When it comes to sales, if you have a set of customers who are paying a recurring amount on a monthly basis, it should be fairly easy to find figures by simply adding up the number of customers who are paying monthly and multiplying that by the amount they pay. However, you are probably going to gain or lose some customers each month so take that into account, and also remember that not everyone pays on time so you might need to reduce your figures slightly to take into account bad debts (where people don’t pay) and late payers.
If you are using an accounting software such as Quickbooks, you can use the “Profit and Loss” report under the Reporting tab, to see what you are making in sales and what you are spending out in expenses. These figures can then be added to the report.
Once you have filled in the figures on the spreadsheet, don’t forget to add in the formulae to do the mathematical calculations for you in the total income, total expenses, and gross profit rows. The formulae will be along the lines of “=sum(B23:B30)” or “=sum(B22-B11)”. You gross profit row should be your total income minus your total costs.
Hopefully, your spreadsheet now looks something like the image above.
Now you have an annual budget, it’s time to create the monthly one. If you go back down to the bottom of the page, to the “sheet1” tab and click the ‘+’ sign, it should open up a brand new tab. You can rename the new tab as “January” (or whichever month you want to start at).
In this new tab, we are going to copy across the first column from your annual budget sheet. So your first column will be called “Category” and again it will be split up into income, expenses and gross profit.
This time, instead of a column for each month, you need just three columns. Please title these three columns as “Budget”, “Actual” and “Difference”.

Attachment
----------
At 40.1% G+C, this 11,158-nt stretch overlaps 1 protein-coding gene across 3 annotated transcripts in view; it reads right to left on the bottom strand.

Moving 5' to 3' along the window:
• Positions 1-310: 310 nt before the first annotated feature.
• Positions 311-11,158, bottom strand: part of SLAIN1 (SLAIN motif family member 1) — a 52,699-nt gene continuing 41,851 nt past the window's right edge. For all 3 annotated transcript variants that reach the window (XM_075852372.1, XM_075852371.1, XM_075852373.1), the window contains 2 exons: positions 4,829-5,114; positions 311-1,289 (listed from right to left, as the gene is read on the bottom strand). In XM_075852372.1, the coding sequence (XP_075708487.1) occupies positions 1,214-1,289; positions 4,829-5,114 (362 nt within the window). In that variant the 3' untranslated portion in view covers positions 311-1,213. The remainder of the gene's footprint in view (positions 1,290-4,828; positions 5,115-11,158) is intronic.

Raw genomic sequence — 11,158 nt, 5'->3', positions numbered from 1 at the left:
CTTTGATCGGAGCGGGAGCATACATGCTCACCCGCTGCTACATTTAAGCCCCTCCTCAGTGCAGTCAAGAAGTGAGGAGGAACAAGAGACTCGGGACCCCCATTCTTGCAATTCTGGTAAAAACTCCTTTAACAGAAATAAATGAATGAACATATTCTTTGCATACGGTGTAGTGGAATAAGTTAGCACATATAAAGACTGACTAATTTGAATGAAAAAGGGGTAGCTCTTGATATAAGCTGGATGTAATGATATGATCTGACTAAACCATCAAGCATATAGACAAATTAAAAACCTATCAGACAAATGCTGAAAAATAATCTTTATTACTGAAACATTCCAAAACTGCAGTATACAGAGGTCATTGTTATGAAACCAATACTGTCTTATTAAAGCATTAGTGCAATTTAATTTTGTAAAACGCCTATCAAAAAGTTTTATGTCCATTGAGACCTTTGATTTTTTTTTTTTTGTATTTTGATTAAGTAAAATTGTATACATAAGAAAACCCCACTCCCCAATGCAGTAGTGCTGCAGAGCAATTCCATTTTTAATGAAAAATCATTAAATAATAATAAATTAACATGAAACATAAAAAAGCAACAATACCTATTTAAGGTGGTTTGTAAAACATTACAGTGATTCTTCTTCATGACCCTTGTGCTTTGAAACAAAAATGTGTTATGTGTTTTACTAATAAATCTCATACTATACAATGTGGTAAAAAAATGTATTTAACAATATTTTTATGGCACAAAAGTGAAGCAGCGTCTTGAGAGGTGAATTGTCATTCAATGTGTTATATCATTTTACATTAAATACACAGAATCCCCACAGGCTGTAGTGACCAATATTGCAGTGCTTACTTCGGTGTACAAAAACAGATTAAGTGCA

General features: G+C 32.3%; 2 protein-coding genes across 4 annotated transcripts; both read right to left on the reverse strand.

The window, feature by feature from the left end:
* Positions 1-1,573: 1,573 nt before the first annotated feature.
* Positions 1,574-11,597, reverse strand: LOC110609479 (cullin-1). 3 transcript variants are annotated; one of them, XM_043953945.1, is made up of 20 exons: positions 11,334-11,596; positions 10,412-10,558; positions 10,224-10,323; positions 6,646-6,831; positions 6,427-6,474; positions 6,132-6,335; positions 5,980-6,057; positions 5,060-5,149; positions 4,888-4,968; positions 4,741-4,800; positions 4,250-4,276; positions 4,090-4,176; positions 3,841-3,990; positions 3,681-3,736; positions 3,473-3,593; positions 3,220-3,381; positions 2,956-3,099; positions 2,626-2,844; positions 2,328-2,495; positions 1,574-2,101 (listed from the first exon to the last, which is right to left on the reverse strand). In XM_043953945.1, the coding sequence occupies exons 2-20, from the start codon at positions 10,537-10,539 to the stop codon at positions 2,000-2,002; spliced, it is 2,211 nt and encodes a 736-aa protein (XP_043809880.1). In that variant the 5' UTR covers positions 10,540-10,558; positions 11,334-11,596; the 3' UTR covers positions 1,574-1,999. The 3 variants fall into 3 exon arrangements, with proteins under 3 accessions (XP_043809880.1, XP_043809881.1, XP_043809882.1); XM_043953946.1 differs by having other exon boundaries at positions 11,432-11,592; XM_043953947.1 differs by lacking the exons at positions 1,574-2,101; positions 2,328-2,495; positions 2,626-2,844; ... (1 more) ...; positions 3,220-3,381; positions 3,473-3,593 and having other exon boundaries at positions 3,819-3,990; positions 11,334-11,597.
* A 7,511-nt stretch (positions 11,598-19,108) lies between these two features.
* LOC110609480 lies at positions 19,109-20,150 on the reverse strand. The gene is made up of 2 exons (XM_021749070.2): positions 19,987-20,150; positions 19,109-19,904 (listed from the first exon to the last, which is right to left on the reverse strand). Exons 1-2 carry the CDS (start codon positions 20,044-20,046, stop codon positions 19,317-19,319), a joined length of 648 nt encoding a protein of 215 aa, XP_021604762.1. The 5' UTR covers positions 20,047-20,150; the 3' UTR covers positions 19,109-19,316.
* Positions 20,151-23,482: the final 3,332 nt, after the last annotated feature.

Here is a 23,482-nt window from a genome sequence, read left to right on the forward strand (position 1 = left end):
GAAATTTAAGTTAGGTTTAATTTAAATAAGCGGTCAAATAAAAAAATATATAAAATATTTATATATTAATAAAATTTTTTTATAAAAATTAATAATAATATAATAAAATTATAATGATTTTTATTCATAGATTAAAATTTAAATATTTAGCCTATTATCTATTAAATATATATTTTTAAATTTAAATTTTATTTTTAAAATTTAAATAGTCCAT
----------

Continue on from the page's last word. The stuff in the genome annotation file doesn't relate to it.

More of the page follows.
It would also be a good idea to add in the formulae for the “difference” column. The formulae should look like “=sum(c6-b6).
Using the information you had in the annual report, just copy the figures across into the “budget” column.
You should now be left with one empty column – the “actual” column. This is the column you will fill in at the end of each month with the actual figures that you made or spent.
In addition to filling in the actual figures each month, you may need to go back and revise your annual budget figures to make sure they reflect reality.
Finally, repeat steps three and four for each of the months. So you should end up with 13 “sheets” or tabs – the annual budget one and one for each monthly budget.
Before we finish, here are just a few tips. First, if you need any help, please don’t hesitate to ask us for help with this if you need it. That’s part of what an accountant is here for.
Secondly, make sure you are reviewing your budget monthly in one of your weekly times set aside for dealing with the financial side of your business (as we have suggested in previous posts).
Well, that’s all we have time for this week. We hope you are enjoying this series and applying the practical techniques we are recommending to help you become a master at managing your business finances. Next time we are going to look at the concept of the “break even.”
To find out more about how Stryde can help you, please call 0330 043 4589.